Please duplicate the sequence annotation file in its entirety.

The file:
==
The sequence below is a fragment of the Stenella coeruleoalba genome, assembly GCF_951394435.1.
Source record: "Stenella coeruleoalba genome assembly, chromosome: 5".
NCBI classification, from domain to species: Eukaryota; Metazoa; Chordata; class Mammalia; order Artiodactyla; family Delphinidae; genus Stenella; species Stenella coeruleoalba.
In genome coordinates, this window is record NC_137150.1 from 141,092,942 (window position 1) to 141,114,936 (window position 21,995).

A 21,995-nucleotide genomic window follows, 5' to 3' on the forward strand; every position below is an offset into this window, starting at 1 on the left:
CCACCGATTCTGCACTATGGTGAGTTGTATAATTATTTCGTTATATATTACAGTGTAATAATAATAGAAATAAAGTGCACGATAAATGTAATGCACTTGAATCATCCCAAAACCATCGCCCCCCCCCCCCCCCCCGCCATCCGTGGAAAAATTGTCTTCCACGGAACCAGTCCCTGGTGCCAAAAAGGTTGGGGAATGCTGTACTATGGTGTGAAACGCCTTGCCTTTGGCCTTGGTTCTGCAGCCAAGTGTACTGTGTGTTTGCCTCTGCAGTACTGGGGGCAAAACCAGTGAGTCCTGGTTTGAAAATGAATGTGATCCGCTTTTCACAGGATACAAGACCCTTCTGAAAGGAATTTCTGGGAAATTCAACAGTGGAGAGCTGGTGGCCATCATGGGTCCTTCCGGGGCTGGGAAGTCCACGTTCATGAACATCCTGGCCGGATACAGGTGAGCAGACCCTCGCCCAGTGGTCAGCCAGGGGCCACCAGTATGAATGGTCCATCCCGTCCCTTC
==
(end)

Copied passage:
The sequence below is a fragment of the Stenella coeruleoalba genome, assembly GCF_951394435.1.
Source record: "Stenella coeruleoalba genome assembly, chromosome: 5".
NCBI classification, from domain to species: Eukaryota; Metazoa; Chordata; class Mammalia; order Artiodactyla; family Delphinidae; genus Stenella; species Stenella coeruleoalba.
In genome coordinates, this window is record NC_137150.1 from 141,092,942 (window position 1) to 141,114,936 (window position 21,995).

A 21,995-nucleotide genomic window follows, 5' to 3' on the forward strand; every position below is an offset into this window, starting at 1 on the left:
CCACCGATTCTGCACTATGGTGAGTTGTATAATTATTTCGTTATATATTACAGTGTAATAATAATAGAAATAAAGTGCACGATAAATGTAATGCACTTGAATCATCCCAAAACCATCGCCCCCCCCCCCCCCCCCGCCATCCGTGGAAAAATTGTCTTCCACGGAACCAGTCCCTGGTGCCAAAAAGGTTGGGGAATGCTGTACTATGGTGTGAAACGCCTTGCCTTTGGCCTTGGTTCTGCAGCCAAGTGTACTGTGTGTTTGCCTCTGCAGTACTGGGGGCAAAACCAGTGAGTCCTGGTTTGAAAATGAATGTGATCCGCTTTTCACAGGATACAAGACCCTTCTGAAAGGAATTTCTGGGAAATTCAACAGTGGAGAGCTGGTGGCCATCATGGGTCCTTCCGGGGCTGGGAAGTCCACGTTCATGAACATCCTGGCCGGATACAGGTGAGCAGACCCTCGCCCAGTGGTCAGCCAGGGGCCACCAGTATGAATGGTCCATCCCGTCCCTTC